Bereavement Benefits for Cohabited Parents
The government recently announced that bereavement benefits will be extended to cohabiting parents.
Until now, Bereavement Support Payments (BSP) were only available to eligible bereaved parents who were married or in a civil partnership. From 9 February 23, cohabiting parents or carers of dependent children, whose partner died on or after 9 February, can now also claim BSP – providing they meet all the other eligibility criteria.
This change to legislation means that around 1,800 more people are expected to be able to claim BSP each year, and will ensure children in bereaved families are equally well supported – regardless of their parents’ legal relationship status.
Rosie, our Welfare Advisor, reflects on just how many families this affects:
Here at St Catherine’s, we are delighted by these changes to the law. Evidence released by the Office of National Statistics shows more babies were born in the UK last year to parents not married or in a civil partnership, meaning that thousands of bereaved children have been missing out on vital financial support.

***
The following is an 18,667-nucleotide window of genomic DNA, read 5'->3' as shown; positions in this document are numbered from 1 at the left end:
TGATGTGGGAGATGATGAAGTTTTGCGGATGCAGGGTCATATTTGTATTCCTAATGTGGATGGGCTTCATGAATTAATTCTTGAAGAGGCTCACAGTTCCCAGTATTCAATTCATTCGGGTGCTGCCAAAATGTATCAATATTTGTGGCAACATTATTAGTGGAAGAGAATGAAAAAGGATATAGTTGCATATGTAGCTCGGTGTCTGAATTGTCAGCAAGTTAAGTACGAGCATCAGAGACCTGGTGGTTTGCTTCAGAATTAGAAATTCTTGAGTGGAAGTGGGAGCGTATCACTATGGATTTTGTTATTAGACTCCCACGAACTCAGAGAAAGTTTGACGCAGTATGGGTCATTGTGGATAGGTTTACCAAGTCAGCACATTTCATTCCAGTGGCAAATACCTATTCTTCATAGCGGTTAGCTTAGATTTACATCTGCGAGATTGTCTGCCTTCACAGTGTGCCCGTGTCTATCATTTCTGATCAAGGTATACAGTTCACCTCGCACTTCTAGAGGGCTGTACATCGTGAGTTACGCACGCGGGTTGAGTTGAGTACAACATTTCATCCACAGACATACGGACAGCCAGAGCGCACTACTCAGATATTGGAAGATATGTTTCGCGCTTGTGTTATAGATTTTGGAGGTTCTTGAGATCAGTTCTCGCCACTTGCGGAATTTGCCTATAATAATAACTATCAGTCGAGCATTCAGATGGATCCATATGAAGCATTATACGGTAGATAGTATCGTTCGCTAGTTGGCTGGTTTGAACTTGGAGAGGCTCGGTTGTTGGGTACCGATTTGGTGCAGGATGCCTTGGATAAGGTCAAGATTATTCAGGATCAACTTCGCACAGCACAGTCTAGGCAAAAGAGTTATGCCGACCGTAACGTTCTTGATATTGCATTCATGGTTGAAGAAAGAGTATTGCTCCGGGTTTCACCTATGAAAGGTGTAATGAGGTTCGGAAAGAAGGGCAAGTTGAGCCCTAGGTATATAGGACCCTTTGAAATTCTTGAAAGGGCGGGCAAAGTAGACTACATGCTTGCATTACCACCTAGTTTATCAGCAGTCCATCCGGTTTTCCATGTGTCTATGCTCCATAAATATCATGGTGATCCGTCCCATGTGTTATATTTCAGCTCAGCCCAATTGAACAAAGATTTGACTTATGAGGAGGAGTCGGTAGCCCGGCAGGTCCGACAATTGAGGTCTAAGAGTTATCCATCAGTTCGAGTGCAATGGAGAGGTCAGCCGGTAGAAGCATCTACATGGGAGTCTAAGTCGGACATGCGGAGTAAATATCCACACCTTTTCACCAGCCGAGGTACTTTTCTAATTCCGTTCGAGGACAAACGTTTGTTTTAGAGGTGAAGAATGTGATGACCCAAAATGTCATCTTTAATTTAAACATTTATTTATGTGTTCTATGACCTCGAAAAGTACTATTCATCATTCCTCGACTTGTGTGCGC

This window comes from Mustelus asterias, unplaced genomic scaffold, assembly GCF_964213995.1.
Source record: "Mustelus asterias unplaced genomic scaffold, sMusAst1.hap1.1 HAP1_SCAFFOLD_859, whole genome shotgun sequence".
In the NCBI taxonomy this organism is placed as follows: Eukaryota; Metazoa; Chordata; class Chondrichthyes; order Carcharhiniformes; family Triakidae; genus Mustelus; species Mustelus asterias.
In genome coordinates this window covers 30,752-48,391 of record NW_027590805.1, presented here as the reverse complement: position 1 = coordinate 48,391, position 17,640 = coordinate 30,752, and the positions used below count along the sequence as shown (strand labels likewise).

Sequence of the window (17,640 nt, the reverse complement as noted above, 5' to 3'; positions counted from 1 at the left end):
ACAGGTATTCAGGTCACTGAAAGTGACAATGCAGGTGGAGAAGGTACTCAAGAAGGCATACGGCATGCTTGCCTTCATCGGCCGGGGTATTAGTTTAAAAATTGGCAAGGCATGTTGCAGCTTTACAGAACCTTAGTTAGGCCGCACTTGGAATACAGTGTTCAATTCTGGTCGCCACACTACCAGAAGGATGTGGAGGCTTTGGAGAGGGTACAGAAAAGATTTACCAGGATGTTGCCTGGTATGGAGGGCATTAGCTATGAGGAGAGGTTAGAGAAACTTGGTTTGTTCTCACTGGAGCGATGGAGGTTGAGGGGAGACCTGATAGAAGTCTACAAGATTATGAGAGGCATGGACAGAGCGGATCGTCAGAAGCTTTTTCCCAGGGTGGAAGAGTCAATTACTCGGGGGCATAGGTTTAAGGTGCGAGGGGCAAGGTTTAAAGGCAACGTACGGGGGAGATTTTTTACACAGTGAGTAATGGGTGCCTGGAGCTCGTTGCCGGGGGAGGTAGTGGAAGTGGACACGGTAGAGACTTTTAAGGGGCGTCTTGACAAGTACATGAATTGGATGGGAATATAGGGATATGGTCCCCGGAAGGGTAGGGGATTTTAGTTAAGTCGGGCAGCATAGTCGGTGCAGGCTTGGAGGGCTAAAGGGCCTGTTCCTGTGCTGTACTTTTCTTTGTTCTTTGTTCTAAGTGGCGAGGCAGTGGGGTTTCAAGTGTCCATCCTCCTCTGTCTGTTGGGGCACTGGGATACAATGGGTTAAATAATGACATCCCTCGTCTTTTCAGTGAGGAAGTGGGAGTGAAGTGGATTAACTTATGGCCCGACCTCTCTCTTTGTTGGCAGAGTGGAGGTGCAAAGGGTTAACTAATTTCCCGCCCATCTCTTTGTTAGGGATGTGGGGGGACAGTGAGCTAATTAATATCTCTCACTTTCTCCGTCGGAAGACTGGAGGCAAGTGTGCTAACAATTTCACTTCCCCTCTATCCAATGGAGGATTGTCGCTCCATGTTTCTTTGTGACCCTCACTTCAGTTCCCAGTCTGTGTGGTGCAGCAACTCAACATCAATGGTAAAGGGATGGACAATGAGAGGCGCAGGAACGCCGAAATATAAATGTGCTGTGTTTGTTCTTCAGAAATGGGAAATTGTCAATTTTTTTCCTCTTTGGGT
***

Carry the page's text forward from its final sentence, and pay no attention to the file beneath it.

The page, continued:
An estimated 21,000 people will also be able to make a retrospective claim for either BSP or Widowed Parent’s Allowance (WPA), depending on when their partner died.
Many families will also be eligible for back payments. This is fantastic news. Families will no longer be refused financial support following the death of their partner simply because they weren’t married. This sends an important message – crucial financial support for all bereaved families whatever their circumstances.
Retrospective claims need to be made within 12 months from the law change (9 February 24). A back payment may impact on tax or wider finances, so if any doubt, people should seek advice before making a claim.
More information on this change in legislation can be found on the government website here. Applications for BSP can be made online here or by calling the Bereavement Service Helpline on 0800 151 2012.